What we do
The North Sea Transition Authority is committed to ensuring the economic recovery of UK oil and gas and to enabling the achievement of the UK Government’s commitment to reach net zero emissions by 2050.
Decommissioning and repurposing are key enablers of the energy transition.
We work with industry to minimise the cost and greenhouse gas impact of decommissioning; and support the repurposing of infrastructure particularly in advancement of energy transition opportunities.
Owners of oil and gas infrastructure, including wells must make sure that decommissioning is carried out cost effectively, in accordance with regulatory requirements and consistent with OGA Strategy. This includes engaging with the NSTA during the late life operating phase to identify whether there is a decommissioning or repurposing destination
The NSTA is also the competent authority for all onshore and offshore well activity including well decommissioning. Specific requirements for wells are outlined in offshore production licences and licensees must have consent from the NSTA prior to drilling, suspending, and decommissioning a well.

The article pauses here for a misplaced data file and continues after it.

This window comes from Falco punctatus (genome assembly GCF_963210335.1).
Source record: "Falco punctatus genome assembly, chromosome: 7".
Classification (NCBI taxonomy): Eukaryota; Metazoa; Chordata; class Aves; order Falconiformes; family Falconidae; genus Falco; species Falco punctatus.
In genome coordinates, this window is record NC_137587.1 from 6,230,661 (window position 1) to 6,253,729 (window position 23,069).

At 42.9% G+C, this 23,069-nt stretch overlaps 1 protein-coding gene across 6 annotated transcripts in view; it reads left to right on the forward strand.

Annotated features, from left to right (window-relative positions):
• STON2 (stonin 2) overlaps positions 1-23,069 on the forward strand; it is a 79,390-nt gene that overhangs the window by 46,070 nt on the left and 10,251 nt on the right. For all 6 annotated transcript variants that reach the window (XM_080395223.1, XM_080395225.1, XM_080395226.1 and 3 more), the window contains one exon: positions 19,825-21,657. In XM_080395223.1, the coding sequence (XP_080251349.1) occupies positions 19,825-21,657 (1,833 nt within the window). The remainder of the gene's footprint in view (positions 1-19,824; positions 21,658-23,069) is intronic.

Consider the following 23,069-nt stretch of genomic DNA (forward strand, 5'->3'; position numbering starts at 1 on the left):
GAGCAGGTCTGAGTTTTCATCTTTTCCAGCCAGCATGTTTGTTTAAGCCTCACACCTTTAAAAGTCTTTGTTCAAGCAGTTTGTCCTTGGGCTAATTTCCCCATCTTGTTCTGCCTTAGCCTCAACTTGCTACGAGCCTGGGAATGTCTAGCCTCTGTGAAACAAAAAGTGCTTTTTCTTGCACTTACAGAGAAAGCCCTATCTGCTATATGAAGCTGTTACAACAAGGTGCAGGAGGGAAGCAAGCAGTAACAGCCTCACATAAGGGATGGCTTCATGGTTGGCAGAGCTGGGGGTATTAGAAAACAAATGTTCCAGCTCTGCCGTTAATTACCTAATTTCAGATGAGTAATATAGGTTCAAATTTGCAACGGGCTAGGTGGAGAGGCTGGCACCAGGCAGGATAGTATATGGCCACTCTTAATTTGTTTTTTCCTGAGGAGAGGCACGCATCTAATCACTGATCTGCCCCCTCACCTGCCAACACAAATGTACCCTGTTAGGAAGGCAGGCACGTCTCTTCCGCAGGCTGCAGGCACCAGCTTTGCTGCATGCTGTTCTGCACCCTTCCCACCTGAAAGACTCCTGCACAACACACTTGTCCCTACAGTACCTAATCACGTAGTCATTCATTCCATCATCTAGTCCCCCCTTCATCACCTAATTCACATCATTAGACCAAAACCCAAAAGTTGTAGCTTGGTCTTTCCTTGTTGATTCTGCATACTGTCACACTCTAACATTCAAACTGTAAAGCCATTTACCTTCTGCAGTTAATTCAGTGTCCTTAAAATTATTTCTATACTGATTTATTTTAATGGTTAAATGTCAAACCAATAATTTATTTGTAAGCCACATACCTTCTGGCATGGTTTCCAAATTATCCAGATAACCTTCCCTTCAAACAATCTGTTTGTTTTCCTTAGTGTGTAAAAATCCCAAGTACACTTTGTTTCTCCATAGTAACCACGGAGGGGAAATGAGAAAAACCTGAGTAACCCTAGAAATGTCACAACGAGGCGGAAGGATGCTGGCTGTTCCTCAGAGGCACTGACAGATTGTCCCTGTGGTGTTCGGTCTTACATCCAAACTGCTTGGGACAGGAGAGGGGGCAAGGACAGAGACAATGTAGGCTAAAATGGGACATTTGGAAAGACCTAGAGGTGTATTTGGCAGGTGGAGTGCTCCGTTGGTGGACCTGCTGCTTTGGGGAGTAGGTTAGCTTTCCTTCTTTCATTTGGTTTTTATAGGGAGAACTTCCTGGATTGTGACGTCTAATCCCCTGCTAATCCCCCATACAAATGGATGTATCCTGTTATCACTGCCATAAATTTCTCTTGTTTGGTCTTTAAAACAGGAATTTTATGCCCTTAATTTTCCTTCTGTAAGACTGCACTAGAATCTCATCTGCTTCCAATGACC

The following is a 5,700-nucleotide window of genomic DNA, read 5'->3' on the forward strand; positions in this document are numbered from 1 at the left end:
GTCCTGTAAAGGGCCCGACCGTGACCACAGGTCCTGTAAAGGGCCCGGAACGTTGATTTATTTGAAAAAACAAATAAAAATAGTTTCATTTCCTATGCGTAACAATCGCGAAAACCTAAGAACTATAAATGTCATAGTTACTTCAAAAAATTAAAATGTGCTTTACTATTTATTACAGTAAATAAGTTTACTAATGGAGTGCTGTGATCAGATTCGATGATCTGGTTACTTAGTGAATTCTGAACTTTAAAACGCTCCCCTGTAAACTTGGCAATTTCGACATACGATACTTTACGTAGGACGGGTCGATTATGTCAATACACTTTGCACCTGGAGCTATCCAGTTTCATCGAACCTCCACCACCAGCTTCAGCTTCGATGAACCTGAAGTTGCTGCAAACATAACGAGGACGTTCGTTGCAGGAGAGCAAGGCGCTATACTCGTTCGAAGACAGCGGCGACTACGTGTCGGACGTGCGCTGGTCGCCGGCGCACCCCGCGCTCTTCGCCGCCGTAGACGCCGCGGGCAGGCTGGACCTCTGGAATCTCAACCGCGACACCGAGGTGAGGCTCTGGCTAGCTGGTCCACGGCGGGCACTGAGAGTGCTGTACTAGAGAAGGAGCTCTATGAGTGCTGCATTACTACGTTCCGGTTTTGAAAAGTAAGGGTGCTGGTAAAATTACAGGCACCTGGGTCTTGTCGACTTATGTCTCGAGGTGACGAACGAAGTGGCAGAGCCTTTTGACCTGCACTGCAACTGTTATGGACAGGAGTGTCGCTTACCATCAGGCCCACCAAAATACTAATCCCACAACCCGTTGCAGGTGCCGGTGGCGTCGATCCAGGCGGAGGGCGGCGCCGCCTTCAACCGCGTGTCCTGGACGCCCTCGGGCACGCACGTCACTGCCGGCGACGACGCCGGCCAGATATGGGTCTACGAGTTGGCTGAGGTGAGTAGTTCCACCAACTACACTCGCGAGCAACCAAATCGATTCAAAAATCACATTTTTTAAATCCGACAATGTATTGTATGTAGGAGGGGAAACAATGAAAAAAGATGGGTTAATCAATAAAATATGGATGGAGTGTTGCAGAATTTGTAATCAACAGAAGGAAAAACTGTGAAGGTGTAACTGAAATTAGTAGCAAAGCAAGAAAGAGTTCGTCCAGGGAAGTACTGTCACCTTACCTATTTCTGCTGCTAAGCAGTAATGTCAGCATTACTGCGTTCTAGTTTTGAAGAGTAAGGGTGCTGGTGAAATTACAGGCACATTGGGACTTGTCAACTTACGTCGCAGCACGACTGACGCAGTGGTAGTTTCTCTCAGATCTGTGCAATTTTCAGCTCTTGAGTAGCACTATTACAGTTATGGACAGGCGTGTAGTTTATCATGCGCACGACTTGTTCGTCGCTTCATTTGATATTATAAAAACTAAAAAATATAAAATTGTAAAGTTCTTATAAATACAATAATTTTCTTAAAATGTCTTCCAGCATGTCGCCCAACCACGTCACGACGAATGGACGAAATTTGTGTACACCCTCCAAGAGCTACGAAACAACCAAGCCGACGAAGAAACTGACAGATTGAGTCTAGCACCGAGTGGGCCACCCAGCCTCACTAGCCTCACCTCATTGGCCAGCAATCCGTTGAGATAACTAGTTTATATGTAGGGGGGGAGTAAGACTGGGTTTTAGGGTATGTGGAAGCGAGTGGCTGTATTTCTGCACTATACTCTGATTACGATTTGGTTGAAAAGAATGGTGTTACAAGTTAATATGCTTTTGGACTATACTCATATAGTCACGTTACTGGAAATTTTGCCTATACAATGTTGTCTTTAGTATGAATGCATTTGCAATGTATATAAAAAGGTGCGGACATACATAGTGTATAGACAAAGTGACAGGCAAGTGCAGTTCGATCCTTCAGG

Decommissioning activity is intensifying in the UKCS, offering significant value and providing global export opportunities for the UK supply chain. Expertise and efficiency are increasing and collaborative working across the industry could deliver significant results.
Repurposing redundant offshore oil and gas infrastructure can provide value to industry and the UK, reducing waste and accelerating energy transition.
The NSTA Decommissioning Strategy describes our role and expectations for delivery of cost-effective decommissioning. The strategy highlights our four key focus areas.
- Planning for Decommissioning; Driving cost efficiency through effective late-life stewardship, creating a platform for timely delivery
- Commercial transformation: Improving market efficiency, establishing a competitive, sustainable market